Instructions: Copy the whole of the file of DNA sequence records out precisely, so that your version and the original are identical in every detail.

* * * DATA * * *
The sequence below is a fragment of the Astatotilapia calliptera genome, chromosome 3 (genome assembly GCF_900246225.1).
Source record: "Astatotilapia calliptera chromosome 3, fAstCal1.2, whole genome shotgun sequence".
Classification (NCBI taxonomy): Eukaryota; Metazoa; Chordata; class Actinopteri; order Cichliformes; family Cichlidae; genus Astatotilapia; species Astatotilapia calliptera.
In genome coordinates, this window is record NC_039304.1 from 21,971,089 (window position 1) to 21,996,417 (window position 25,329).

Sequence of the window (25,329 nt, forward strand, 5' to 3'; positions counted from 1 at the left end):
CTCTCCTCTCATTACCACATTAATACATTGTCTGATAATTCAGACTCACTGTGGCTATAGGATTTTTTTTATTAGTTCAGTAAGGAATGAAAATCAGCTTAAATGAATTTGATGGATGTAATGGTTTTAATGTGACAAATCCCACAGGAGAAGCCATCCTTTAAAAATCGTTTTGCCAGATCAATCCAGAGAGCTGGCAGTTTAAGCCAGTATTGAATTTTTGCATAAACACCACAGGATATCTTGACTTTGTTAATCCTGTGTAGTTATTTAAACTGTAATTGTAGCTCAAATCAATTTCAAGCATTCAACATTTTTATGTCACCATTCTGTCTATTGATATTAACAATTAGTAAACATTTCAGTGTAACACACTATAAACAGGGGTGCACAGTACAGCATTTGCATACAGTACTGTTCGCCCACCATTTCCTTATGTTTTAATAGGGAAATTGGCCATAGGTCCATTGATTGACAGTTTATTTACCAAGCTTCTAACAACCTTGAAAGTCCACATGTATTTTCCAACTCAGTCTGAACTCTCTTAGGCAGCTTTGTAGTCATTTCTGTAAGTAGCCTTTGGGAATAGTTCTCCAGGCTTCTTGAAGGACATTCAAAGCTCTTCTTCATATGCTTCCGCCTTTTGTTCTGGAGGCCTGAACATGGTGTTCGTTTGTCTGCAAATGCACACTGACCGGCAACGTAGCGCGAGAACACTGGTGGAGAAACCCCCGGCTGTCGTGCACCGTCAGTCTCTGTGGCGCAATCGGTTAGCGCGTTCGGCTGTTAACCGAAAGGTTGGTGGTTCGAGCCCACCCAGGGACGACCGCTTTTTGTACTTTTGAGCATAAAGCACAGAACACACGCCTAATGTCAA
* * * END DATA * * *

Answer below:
The sequence below is a fragment of the Astatotilapia calliptera genome, chromosome 3 (genome assembly GCF_900246225.1).
Source record: "Astatotilapia calliptera chromosome 3, fAstCal1.2, whole genome shotgun sequence".
Classification (NCBI taxonomy): Eukaryota; Metazoa; Chordata; class Actinopteri; order Cichliformes; family Cichlidae; genus Astatotilapia; species Astatotilapia calliptera.
In genome coordinates, this window is record NC_039304.1 from 21,971,089 (window position 1) to 21,996,417 (window position 25,329).

Sequence of the window (25,329 nt, forward strand, 5' to 3'; positions counted from 1 at the left end):
CTCTCCTCTCATTACCACATTAATACATTGTCTGATAATTCAGACTCACTGTGGCTATAGGATTTTTTTTATTAGTTCAGTAAGGAATGAAAATCAGCTTAAATGAATTTGATGGATGTAATGGTTTTAATGTGACAAATCCCACAGGAGAAGCCATCCTTTAAAAATCGTTTTGCCAGATCAATCCAGAGAGCTGGCAGTTTAAGCCAGTATTGAATTTTTGCATAAACACCACAGGATATCTTGACTTTGTTAATCCTGTGTAGTTATTTAAACTGTAATTGTAGCTCAAATCAATTTCAAGCATTCAACATTTTTATGTCACCATTCTGTCTATTGATATTAACAATTAGTAAACATTTCAGTGTAACACACTATAAACAGGGGTGCACAGTACAGCATTTGCATACAGTACTGTTCGCCCACCATTTCCTTATGTTTTAATAGGGAAATTGGCCATAGGTCCATTGATTGACAGTTTATTTACCAAGCTTCTAACAACCTTGAAAGTCCACATGTATTTTCCAACTCAGTCTGAACTCTCTTAGGCAGCTTTGTAGTCATTTCTGTAAGTAGCCTTTGGGAATAGTTCTCCAGGCTTCTTGAAGGACATTCAAAGCTCTTCTTCATATGCTTCCGCCTTTTGTTCTGGAGGCCTGAACATGGTGTTCGTTTGTCTGCAAATGCACACTGACCGGCAACGTAGCGCGAGAACACTGGTGGAGAAACCCCCGGCTGTCGTGCACCGTCAGTCTCTGTGGCGCAATCGGTTAGCGCGTTCGGCTGTTAACCGAAAGGTTGGTGGTTCGAGCCCACCCAGGGACGACCGCTTTTTGTACTTTTGAGCATAAAGCACAGAACACACGCCTAATGTCAA